Some political theorists have called for mayors to rule the world. Yet other commentators point to a record of mayors presiding over economic decline and bankruptcy and serving lengthy jail sentences for corruption.
We're unlikely to see either extreme in England any time soon. But more elected mayors are coming in May 2017, with candidates announced in Greater Manchester, Liverpool City Region and the West Midlands.
Under the former leadership of David Cameron and George Osborne, elected mayors were expected as part of any agreed devolution deal. But following the change of government, the future direction of policy for elected mayors has been less clear.
The latest suggestions are that Theresa May will maintain the requirement for elected mayors as part of any future devolution deals, and for those deals that have been announced but not yet confirmed. And although some deals have stalled, devolution is likely to march on – Chancellor Phillip Hammond called for regional projects such as the Northern Powerhouse and the West Midlands Engine to be 'emulated across Britain' in his Conservative Party speech last month.
Elected mayors will have an important 'soft power' role, acting as a figurehead for the region, developing an international presence, marketing the area, and influencing government policy. They will also be responsible for strategic decisions over areas devolved as part of their individual devolution deal. These may include transport, skills funding and housing.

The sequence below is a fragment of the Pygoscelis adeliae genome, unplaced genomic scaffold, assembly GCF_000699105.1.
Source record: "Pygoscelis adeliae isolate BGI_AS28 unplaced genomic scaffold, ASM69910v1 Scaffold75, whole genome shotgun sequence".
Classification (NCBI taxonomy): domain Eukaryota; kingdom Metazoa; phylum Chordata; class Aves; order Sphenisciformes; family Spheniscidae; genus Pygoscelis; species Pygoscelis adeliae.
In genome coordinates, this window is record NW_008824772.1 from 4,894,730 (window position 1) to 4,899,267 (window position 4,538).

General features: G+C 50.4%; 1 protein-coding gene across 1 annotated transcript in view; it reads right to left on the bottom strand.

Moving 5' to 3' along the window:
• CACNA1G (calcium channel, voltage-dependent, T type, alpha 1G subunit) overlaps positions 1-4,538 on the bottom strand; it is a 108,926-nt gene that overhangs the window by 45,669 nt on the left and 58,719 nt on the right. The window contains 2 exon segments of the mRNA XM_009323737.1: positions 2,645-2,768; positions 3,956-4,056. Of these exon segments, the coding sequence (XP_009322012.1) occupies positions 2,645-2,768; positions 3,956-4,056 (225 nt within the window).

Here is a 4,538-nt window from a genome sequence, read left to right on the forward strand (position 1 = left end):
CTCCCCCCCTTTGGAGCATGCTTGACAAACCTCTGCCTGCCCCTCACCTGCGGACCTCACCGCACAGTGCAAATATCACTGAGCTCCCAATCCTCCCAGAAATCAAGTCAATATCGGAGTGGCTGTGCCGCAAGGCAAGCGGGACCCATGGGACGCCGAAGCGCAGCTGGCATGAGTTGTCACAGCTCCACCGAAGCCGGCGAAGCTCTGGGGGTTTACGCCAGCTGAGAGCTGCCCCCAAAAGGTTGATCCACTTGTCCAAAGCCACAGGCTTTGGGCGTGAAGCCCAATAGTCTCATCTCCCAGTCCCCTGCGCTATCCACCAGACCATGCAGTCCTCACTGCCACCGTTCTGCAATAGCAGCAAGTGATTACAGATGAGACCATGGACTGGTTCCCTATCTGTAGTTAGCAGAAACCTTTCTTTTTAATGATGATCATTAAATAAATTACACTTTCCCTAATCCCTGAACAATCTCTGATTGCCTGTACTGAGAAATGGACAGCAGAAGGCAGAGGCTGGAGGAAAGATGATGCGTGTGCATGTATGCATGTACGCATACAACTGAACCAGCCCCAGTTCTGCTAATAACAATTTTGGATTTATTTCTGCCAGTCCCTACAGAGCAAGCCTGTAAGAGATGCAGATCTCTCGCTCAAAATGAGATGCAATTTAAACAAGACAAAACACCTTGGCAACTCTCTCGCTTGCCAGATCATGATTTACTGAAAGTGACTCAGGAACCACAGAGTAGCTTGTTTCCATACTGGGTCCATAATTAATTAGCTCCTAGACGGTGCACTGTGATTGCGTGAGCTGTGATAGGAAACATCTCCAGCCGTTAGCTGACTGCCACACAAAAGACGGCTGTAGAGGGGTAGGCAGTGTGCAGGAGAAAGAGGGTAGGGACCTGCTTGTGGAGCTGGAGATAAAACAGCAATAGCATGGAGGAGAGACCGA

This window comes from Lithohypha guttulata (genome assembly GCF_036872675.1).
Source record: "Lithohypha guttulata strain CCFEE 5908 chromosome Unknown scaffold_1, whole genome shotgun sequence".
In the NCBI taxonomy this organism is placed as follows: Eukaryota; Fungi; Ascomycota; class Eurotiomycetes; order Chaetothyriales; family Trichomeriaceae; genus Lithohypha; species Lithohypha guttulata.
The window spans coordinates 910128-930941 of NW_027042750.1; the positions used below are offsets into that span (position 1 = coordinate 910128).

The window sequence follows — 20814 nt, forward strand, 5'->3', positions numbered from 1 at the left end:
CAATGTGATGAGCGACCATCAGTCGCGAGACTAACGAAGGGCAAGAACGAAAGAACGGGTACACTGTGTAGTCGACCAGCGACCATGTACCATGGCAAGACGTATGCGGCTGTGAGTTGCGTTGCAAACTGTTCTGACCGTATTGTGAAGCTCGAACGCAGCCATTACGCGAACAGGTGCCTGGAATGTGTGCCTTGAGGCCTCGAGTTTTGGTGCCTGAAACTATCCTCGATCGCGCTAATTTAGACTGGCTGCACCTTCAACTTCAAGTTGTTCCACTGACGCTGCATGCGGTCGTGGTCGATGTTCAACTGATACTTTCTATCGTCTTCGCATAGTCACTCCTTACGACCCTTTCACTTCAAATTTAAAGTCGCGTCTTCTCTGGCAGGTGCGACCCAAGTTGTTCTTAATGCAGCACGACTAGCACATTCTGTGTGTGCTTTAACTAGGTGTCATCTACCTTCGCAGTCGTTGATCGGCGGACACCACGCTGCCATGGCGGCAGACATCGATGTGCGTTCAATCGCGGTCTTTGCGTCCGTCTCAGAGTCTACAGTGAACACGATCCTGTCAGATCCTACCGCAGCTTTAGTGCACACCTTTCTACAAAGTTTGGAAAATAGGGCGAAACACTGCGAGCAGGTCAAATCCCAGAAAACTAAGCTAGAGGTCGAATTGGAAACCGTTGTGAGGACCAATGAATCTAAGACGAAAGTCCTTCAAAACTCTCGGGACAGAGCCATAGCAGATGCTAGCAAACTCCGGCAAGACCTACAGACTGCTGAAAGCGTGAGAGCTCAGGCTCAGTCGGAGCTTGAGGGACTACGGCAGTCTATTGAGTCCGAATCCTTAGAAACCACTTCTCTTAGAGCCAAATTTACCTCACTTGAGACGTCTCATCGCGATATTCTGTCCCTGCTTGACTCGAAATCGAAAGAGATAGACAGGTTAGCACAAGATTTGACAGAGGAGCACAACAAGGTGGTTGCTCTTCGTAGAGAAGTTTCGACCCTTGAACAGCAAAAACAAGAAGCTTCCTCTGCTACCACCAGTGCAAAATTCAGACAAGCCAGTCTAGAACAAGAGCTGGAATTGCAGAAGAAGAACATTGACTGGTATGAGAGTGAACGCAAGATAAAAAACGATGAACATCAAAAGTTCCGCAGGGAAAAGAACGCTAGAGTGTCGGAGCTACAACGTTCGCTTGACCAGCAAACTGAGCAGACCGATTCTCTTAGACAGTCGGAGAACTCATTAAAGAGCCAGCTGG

If we see further devolution of power and responsibility to local areas, the office of mayor could become one that wields considerable influence, including over university affairs. Some candidates, such as Andy Burnham MP, Labour candidate for Greater Manchester, may see the office of mayor as a viable alternative to senior national office given the current state of his party in the opinion polls. For others, such as Andy Street, Conservative candidate for the West Midlands, the election could be the launch of a political career – in his case building on a highly successful tenure as Managing Director of John Lewis and chair of the Greater Birmingham and Solihull Local Enterprise Partnership (LEP).
Universities have worked closely with city mayors. For example, the universities in Bristol and Bath on local growth projects, the universities in Liverpool on job creation and competitiveness strategies, and university representatives have chaired London committees and panels, including the Smart London Board, looking at how the city can adapt to new technologies.
The new mayors will cover a wider area. Clearly the policies and politics of Whitehall will continue to be highly significant for universities. But if mayors rule people in Birmingham or Brighton or Burnley in future, these individuals will suddenly become a whole lot more influential and important.
So universities should make it their business to work with the mayoral candidates in their region. It shouldn't be hard for most universities, as they already work with city mayors, sit on LEP boards, and have been closely involved with devolution discussions to date.
Mayors don't yet rule the world. But however far politics in England starts to move in that direction, universities should be active partners.